Matthew Poole on the Ninth Commandment

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VirginiaHuguenot

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From Poole's English Annotations on Ex. 20.16:

Exod 20:16. Heb. not answer, viz. when thou art asked in judgment, Lev 5:1; Lev 19:16; or, not speak a false testimony, or as a false witness; which doth not only forbid perjury in judgment, but also all unjust censure, slander, backbiting, scorning, false accusation, and the like; and also requires a just and candid judgment of him, and of his words and actions, speaking well of him, as far as truth and justice will permit, and defending his good name against the calumnies and detractions of others. Against thy neighbour; no, nor for thy neighbours; but he saith against, both because such perjuries, slanders, etc. are most commonly designed against them, and because this is a great aggravation of the sin, when a man not only speaks evil and falsehood, but doth this from malice and ill-will. But under this kind are contained other sins of a like, though less sinful, nature, as in the other commands.

A man's neighbour here is not only the Israelite, as some would have it, but any man; as plainly appears, 1. Because that word is frequently used in that sense, not only in the New, as all agree, but also in the Old Testament, as Gen 11:3; Lev 20:10; Esther 1:19; Prov 18:17. 2. Because it is so explained, Luke 10:29,36; Rom 13:9, compared with Matt 22:39. 3. From the reason of the thing, which is common to all; unless a man will be so hardy to say that he may bear false witness against a stranger, though not against an Israelite; and, in like manner, that when God forbids a man to commit adultery with his neighbour's wife, Lev 20:10, he may do it with a stranger's wife; and that though a man be commanded to speak the truth to his neighbour, Zech 8:16, he may tell lies to a stranger. 4. Because the great law of love and charity, which is the life and soul of this and all the commands, and binds us to all; binds us, and bound the Israelites, to strangers, as appears from Exod 23:4; Lev 19:33-34.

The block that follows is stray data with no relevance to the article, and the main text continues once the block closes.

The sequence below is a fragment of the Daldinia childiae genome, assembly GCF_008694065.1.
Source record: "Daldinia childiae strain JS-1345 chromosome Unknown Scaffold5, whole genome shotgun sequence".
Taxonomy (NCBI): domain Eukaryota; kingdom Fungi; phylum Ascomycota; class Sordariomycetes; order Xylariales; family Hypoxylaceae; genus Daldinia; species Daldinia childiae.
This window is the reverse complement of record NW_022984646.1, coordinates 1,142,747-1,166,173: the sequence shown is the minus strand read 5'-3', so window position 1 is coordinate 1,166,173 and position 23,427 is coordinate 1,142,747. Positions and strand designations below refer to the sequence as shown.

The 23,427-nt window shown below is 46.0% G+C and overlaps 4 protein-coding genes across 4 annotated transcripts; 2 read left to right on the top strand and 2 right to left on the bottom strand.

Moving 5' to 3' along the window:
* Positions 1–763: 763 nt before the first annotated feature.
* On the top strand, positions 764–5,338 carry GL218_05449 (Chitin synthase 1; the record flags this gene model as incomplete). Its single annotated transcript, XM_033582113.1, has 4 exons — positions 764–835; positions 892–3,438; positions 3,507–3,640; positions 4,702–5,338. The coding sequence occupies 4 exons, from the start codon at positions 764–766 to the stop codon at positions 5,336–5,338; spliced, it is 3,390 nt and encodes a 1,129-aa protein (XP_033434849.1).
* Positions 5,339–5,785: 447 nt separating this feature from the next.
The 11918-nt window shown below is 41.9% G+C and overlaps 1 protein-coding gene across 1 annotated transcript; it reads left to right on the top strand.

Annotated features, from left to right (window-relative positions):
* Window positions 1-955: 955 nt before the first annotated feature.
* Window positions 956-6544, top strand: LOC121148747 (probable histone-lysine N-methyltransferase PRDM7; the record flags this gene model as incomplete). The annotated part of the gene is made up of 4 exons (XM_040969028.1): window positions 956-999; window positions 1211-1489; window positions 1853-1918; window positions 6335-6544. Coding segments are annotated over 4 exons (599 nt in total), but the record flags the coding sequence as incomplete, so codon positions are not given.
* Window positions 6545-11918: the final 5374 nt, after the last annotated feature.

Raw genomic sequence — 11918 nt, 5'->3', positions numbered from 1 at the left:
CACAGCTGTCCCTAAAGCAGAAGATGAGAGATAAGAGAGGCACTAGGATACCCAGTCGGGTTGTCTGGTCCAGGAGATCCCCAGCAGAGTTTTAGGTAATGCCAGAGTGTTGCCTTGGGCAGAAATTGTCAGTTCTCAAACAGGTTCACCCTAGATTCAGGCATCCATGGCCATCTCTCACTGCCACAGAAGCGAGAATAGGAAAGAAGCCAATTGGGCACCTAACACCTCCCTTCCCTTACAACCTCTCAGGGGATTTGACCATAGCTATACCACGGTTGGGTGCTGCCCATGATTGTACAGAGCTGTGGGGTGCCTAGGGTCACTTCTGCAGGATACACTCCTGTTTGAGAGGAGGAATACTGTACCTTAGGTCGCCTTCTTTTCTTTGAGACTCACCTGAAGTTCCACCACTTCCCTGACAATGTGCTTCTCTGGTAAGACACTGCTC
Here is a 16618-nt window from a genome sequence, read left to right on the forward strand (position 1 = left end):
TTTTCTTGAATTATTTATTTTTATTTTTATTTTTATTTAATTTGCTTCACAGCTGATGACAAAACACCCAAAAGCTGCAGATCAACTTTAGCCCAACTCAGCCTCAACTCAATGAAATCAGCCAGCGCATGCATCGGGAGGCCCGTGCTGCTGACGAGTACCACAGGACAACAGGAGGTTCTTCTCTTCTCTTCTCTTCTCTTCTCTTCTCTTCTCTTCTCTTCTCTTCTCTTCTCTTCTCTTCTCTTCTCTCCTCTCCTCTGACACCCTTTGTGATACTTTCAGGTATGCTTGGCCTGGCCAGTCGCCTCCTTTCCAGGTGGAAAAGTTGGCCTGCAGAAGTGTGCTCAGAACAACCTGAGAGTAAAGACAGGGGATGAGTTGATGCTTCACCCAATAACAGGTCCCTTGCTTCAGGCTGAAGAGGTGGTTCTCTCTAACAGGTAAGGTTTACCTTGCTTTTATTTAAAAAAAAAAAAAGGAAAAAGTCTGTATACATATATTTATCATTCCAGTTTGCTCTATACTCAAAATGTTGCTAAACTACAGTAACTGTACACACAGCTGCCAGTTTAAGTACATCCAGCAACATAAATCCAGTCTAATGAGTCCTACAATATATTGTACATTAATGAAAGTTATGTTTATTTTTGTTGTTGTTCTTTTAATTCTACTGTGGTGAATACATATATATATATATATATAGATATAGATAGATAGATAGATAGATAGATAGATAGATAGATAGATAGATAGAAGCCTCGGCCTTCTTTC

From Poole's English Annotations on Ps. 51.19-20:

Ps 50:19. Thou givest, Heb. thou sendest forth, to wit, free; for the word is used of men's dismissing their wives or their servants, whom they left to their freedom. Thou hast an unbridled tongue, and castest off all restraints of God's law, and of thy own conscience, and givest thy tongue liberty to speak what thou pleasest, though it be offensive and dishonourable to God, and injurious to thy neighbour, or to thy own soul; which is justly produced as an evidence of their hypocrisy. To evil; either to sinful or mischievous speeches. Frameth deceit, i.e. uttereth lies or fair words, wherewith to circumvent those who deal with them.

Ps 50:20. Thou dost not only speak evil in a sudden passion, or upon some great provocation, but this is thy constant and deliberate practice and business, which thou dost pursue with great facility and complacency; all which this phrase implies. Thy brother; strictly so called, as the next clause explains it; which is a great aggravation of the sin, and a proof of his inveterate and obstinate wickedness. Thou slanderest; takest away his good name, which is better than all riches; yea, than life itself; which is contrary to my express and oft-repeated commands.

Poole's Cripplegate Sermon on Ps. 15.3 entitled How May Detraction Be Best Prevented or Cured?:

Links and Downloads Manager - Christian Walk Links - How May Detraction Be Best Prevented or Cured? -- Matthew Poole - The PuritanBoard
 
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